For example, at a welding speed of 2m/min, laser beams with a power of 0.2KW and a TIG arc with a welding current of 90A can be combined to weld a weld with a penetration depth of 1mm, which usually requires a laser beam with a power of 5KW. The same effect. In addition, when the continuous laser beam is 3~5mm away from the arc centerline, it can attract the arc and make it burn stably, which can increase the laser welding speed. The combination of laser and arc is not a simple superposition of the two welding processes. It not only enables the two heat sources to give full play to their respective advantages but also makes up for each other’s shortcomings, realizing the “1+1>2” synergistic effect, making it become one of the most promising high-efficiency welding technologies in industrial production.

Laser-arc Composite Heat Source Classification

The combination of laser and arc can give full play to the advantages of the two heat sources, and make up for each other’s shortcomings, forming a new, high-quality, high-efficiency, and energy-saving heat source. Under the same conditions, laser arc hybrid welding has stronger adaptability than single welding or TIG/MIG welding, and the weld formability is better. Laser arc hybrid welding has entered the stage of industrial application in developed countries such as Germany and Japan.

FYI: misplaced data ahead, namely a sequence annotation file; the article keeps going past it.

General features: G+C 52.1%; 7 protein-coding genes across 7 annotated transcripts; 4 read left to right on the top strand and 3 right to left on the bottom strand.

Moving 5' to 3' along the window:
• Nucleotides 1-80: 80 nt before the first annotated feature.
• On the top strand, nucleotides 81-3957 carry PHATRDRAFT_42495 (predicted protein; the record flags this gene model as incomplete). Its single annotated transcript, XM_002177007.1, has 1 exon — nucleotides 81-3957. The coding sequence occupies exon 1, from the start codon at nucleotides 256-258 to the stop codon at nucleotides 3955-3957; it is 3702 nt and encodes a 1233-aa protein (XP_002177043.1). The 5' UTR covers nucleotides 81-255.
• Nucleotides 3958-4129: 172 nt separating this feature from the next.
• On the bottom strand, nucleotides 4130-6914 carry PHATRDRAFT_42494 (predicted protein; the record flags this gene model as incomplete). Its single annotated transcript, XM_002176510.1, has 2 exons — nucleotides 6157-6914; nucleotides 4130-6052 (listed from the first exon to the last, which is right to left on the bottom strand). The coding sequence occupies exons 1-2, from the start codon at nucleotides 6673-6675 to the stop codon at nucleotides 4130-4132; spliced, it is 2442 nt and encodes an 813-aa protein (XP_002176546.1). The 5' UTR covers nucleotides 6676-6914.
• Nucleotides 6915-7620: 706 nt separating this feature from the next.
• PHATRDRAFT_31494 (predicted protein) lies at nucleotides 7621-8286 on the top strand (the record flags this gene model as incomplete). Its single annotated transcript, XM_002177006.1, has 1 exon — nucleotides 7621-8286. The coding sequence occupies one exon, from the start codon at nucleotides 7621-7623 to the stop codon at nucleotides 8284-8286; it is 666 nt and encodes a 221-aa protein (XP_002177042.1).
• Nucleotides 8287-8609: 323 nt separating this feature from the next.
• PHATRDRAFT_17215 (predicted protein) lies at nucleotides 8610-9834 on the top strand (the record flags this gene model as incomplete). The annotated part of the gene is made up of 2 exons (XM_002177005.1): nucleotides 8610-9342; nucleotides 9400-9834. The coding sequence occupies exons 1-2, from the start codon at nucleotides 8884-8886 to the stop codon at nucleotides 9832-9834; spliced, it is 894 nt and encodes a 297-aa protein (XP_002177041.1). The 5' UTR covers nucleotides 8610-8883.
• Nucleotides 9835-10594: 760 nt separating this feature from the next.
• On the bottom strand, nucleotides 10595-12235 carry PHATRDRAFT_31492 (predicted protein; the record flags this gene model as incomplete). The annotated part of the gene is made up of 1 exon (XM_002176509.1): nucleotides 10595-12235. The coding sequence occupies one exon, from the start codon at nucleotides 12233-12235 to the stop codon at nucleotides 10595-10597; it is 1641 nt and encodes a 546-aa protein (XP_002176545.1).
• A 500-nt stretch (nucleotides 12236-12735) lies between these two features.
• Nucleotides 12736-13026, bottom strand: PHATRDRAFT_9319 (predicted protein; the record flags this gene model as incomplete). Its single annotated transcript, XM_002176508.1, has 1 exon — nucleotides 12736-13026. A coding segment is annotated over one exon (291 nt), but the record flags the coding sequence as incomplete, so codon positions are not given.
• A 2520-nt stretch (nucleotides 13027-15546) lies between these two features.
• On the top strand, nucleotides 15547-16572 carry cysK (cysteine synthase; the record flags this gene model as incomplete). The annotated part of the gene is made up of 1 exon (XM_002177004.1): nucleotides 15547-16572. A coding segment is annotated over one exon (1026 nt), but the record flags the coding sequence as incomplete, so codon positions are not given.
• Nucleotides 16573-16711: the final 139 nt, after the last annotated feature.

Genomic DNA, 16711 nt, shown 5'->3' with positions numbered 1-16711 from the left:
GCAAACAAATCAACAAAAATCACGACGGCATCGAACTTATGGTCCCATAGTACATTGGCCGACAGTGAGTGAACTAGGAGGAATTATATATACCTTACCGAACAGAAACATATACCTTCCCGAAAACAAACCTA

Lasers used in laser arc composite heat sources generally include CO2 gas lasers, YAG solid-state lasers, semiconductor lasers, and fiber lasers. According to the different types of arcs, laser and arc composite heat sources mainly include TIG composite, laser-MIG/MAG, laser-double composite, laser-plasma composite, and so on.